When we analyze modernity without reference to early modern
slavery, it appears that modern theory was leading practice. And
indeed Ferré says that premodern theory “follows rather than leads
practical success,” but in the modern era “verifiable theory began to
lead technological practice” (SSPV, 135).

However, when our analysis
includes study of early modern slavery, then we see that early modern
practice was a major cause of modern dualistic theory.
Beyond Griffin’s brief mention, Spirituality and Society includes
almost nothing about slavery. Similarly, of ten contributors describing
modern society in Postmodern Politics for a Planet in Crisis (1993), only
Roger Wilkins discusses slavery and “the contemporary burden of its
legacies” (158).28

From among constructive postmodern scholars, Wilkins, Thandeka,
and Cobb are the most attentive to the formative influences of slavery
upon modern self-understandings. In Learning to Be White: Money, Race
and God in America (1999) Thandeka offers an analysis of the construction
of white identity that is fully attentive to the influences of slavery.
In Postmodernism and Public Policy: Reframing Religion, Culture, Education,
Sexuality, Class, Race, Politics, and the Economy (2002) Cobb draws
upon Thandeka’s work and his own heritage as “a Southern white
whose ancestors owned slaves” (PPP, 162) to offer a postmodern deliberation
on domestic race and class relations. Cobb says:

Until whites recognize how deep is their self-identification as whites, they will
not understand the problems they create both for themselves and for those
whom they define as not white. The racial problem in the United States must
be redefined as that of the social construction of the white race. Until that is
deconstructed, there is no possibility for those who have been excluded from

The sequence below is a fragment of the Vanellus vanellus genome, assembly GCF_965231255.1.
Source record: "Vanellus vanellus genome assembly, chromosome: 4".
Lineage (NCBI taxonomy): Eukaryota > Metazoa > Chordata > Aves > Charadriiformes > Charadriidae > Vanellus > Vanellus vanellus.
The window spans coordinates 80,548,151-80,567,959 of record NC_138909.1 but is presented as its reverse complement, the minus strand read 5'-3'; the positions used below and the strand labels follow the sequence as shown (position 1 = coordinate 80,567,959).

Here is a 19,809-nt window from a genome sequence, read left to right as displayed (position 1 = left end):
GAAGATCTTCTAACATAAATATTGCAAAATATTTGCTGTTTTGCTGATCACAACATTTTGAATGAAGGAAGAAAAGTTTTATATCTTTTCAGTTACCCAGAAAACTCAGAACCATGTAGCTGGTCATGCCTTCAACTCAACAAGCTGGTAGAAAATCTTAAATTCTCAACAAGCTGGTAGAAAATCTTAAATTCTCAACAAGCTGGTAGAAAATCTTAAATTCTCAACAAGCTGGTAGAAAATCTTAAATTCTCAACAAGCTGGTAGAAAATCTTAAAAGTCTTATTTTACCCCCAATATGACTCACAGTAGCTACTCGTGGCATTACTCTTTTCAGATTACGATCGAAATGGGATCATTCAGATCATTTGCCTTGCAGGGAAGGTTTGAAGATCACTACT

whiteness to have equal opportunity. (PPP, 155–56)

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preservation of the past [s]

Through the desire of Renaissance artists reading Pliny to emulate Apelles, and, if possible, to outdo him, Venus Anadyomene was taken up again in the 15th century: besides Botticelli‘s famous Birth of Venus (Uffizi Gallery, Florence), another early Venus Anadyomene is the bas-relief by Antonio Lombardo from Wilton House (Victoria and Albert Museum, London).

Titian‘s Venus Anadyomene, c. 1520, formerly a long-term loan by the Duke of Sutherland, was 2003’s acquisition of the year at the National Gallery of Scotland, Edinburgh. It depicts Venus standing in the sea, wringing out her hair. The scallop shell is merely symbolic, as it does not interact with Venus.

The Birth of Venus, executed by William-Adolphe Bouguereau in 1879, reimagines Botticelli’s composition, and is another testament to the theme’s continuing popularity among the academic painters of the late 19th century. It was shown at the Paris Salon of 1879, and was bought for the Musée du Luxembourg. Venus’ nude figure takes up the center of the composition, with many admirers gathered around her.

Alexandre Cabanel’s painting of the same name reworking the then recently discovered Pompeii fresco, was shown at the Paris Salon in 1863, and bought by Napoleon III for his own personal collection. Venus lies naked on the waves ambiguously, with putti flying above her. Robert Rosenblum, comment on Cabanel’s painting is that “This Venus hovers somewhere between an ancient deity and a modern dream… and the ambiguity of her eyes, that seem to be closed but that a close look reveals that she is awake… A nude who could be asleep or awake is specially formidable for a male viewer”[5]

Such a highly conventionalized theme, with undertones of eroticism justified by its mythological context, was ripe for modernist deconstruction; in 1870 Arthur Rimbaud evoked the image of a portly Clara Venus (“famous Venus”) with all-too-human blemishes (déficits) in a sardonic poem that introduced cellulite to high literature: La graisse sous la peau paraît en feuilles plates (the fat under the skin appears in slabs).

Pablo Picasso recast the image of Venus Anadyomene in the central figure of his seminal painting Les Demoiselles d’Avignon (1907), a modernist deconstruction of the icon, and one of the foundation stones of Cubism.

Venus Anadyomene offered a natural subject for a fountain: the National Gallery of Art, Washington DC has a lifesize bronze plumbed so that water drips from Venus’ hair, modelled by a close follower of Giambologna, late sixteenth century. Rococo sculptures of the subject were modestly draped across the hips, but bolder nudes appealed to male nineteenth-century patrons: Théodore Chassériau executed the subject in 1835 and Jean-Auguste-Dominique IngresVenus Anadyomene, completed after many years in 1848, is one of the painter’s most celebrated works (Musée Condé, Chantilly, France).